Each horizontal section of track was connected to a vertical strand of wire thinner than a human hair. The wires were made of a stunningly robust alloy developed by Arianna Prokop, chief engineer of New Earth. Every few feet they rose stealthily from the surface of New Earth, so fine that they were virtually invisible against the silver hills of the horizon. When viewed from the ground, the track looked as if it were attached to nothing at all, as if the tram system had simply materialized by magic and now wound in and out of the clouds in an elegant aerial cloverleaf. Tram cars swooshed along day and night, ferrying the people of New Earth with crisp speed and frictionless efficiency.

The car glided to a stop. The double doors jumped apart with a hiss, letting in another three passengers: an old woman in a floppy gray hat and two young children, a boy and a girl. Floppy Hat kept a hand on top of each child’s head, shepherding them toward the trio of seats across the aisle from Amelia. The old woman sat in the middle, a kid on either side.

The doors smacked to a close, resuming their tight seal. The car oozed forward toward its ultimate destination, Mendeleev Crossing.

Amelia watched the newcomers out of the corner of her eye, wondering if Floppy Hat was the kids’ grandmother, or maybe a friendly neighbor who had agreed to take them out for the day. There were lots of museums in Mendeleev Crossing, art museums and history museums and science museums. Amelia could spend hours hopping from museum to museum. Her mother used to take her there all the time. Now she was old enough to go on her own, and so she’d call her friends and—

Twitch.

Amelia’s happy thoughts vanished. Anxiety roared back in. She tried again to focus on something else.

They were entering Hawking, the capital city of New Earth, which lay between Amelia’s home in Higgsville and her school at Mendeleev Crossing. She saw Floppy Hat pointing out at the tall, skinny spires outside the window, murmuring a history lesson to the kids about the construction of the buildings when New Earth was still young.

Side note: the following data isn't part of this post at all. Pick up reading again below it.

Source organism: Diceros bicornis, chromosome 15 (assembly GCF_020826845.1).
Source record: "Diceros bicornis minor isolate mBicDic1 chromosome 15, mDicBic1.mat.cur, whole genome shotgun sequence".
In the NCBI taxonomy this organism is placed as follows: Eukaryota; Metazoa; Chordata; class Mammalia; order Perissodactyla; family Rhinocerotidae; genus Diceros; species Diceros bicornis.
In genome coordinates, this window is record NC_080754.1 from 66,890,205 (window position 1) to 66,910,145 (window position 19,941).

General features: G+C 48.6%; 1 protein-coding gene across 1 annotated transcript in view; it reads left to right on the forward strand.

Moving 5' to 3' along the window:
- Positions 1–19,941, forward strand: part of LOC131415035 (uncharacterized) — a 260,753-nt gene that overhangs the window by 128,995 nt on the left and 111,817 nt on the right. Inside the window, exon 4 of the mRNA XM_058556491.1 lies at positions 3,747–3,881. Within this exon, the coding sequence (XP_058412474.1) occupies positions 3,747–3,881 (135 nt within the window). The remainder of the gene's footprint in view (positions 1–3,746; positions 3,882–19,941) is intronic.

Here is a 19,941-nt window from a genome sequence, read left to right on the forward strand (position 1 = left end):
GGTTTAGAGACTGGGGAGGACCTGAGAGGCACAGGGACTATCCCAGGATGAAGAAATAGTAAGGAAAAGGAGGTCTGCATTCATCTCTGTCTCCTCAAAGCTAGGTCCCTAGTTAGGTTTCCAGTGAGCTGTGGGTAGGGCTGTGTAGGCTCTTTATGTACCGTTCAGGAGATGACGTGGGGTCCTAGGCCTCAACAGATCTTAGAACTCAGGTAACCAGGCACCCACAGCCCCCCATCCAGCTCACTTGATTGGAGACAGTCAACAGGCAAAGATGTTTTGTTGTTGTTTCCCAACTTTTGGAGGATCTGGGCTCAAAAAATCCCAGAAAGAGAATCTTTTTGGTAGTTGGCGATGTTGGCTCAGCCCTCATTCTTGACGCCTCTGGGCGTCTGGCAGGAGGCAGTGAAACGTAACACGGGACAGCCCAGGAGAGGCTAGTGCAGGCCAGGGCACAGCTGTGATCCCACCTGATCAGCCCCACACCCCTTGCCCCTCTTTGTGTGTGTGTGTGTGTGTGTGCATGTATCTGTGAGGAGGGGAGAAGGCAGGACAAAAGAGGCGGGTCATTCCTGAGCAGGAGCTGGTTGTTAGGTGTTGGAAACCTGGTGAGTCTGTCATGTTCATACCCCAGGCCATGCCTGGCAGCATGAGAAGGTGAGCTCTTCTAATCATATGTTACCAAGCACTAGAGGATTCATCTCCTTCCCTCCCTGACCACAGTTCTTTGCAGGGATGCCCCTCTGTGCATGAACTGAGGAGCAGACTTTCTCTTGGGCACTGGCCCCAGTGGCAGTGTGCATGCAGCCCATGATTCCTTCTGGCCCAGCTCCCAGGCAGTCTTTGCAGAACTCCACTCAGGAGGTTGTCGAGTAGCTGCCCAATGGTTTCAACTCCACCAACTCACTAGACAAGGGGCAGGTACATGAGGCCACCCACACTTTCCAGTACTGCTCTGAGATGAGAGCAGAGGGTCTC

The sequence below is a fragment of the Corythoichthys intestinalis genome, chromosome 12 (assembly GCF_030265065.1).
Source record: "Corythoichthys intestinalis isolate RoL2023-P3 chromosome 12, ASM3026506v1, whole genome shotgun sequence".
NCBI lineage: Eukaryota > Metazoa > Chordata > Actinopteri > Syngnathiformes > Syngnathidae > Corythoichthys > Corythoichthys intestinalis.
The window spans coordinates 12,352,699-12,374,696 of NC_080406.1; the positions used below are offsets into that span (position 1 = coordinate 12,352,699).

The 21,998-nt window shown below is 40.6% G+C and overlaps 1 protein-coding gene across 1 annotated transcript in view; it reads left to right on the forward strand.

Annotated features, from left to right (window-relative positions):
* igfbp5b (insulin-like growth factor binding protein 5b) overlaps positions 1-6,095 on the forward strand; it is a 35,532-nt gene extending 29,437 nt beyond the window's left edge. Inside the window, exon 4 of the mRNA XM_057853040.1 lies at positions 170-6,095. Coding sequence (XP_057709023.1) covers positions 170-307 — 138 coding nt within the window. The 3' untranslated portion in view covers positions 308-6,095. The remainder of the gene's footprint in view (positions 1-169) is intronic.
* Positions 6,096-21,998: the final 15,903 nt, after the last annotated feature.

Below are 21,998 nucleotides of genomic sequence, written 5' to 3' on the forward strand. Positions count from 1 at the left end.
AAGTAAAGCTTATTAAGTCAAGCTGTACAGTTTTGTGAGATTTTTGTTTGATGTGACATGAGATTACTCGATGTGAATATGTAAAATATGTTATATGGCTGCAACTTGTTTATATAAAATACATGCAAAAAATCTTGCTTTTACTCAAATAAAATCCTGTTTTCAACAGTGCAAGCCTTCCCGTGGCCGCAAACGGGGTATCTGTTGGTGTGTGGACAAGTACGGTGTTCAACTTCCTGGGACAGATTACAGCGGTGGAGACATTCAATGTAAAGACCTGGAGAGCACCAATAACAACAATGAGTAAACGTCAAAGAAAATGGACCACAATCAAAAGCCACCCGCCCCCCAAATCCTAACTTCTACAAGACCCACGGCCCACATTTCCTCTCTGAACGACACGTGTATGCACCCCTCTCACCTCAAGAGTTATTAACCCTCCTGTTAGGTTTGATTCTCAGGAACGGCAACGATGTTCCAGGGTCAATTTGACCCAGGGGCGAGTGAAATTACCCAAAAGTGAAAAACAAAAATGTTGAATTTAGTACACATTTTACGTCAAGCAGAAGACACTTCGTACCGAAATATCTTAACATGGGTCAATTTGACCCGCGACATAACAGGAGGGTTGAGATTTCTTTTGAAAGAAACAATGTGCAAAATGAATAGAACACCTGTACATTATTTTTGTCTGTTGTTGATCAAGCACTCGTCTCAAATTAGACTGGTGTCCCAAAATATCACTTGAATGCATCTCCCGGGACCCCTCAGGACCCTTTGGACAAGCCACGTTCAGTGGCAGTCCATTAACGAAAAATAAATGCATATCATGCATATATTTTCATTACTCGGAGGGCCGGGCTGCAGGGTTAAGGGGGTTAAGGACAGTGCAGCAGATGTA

Twitch.

Amelia shuddered.

Twitch.

Twitch.

The twitch expanded into her shoulders—or so she felt. Amelia looked at her right shoulder and then at her left, and she saw that they were still. So it was all happening in her mind. An invisible quiver traveled up the right side of her face, starting at her jaw and forking toward her temple.

Her lower lip began to tremble, the way it sometimes did when she was starting to cry—but she wasn’t starting to cry. She was too scared to cry. She reached up to feel her lip. It was perfectly still.

Everything was happening on the inside, not the outside.

Twitch.

Twitch.

Twitch.

Twitch.

Twitch.

Amelia let out a short, sharp little blurt of a sound. Not a yelp, exactly, and not a cry, but a sort of half burp.

That attracted the notice of one of the kids. He whispered something to the old lady. She put an arm around him and drew him closer to her, as if she—she, Amelia Bainbridge, who’d never hurt anybody in her entire life, who felt bad if she accidentally stepped on an ant or a spider, especially because they’d been so carefully bred up here on New Earth—was dangerous.

Twitch.

Twitch.

Twitch.

She was losing control of herself. Her knees banged against each other. Her arms and her legs jerked and stuttered—and yet, when she looked down, she saw that her body was completely still.

The only thing that had changed was the tiny bruise in the crook of her left elbow. She could swear she saw a small blue flash there. Once, twice.

And still the twitches continued.

Something had its hands on her brain and was squeezing tighter and tighter. The twitches had linked up to make a single long chain of unbearable hurt.

I want to die.

Never before had such a thought occurred to Amelia. Her life had not been totally painless—nobody’s life was perfect, right?—but overall she had it pretty good, and she knew it. She had a tight circle of friends. She was doing fantastic in school. She was making excellent progress toward her dream of becoming an architect. She loved her mom. She even loved her annoying little brother, Jeff.


Copyright © 2018 by Julia Keller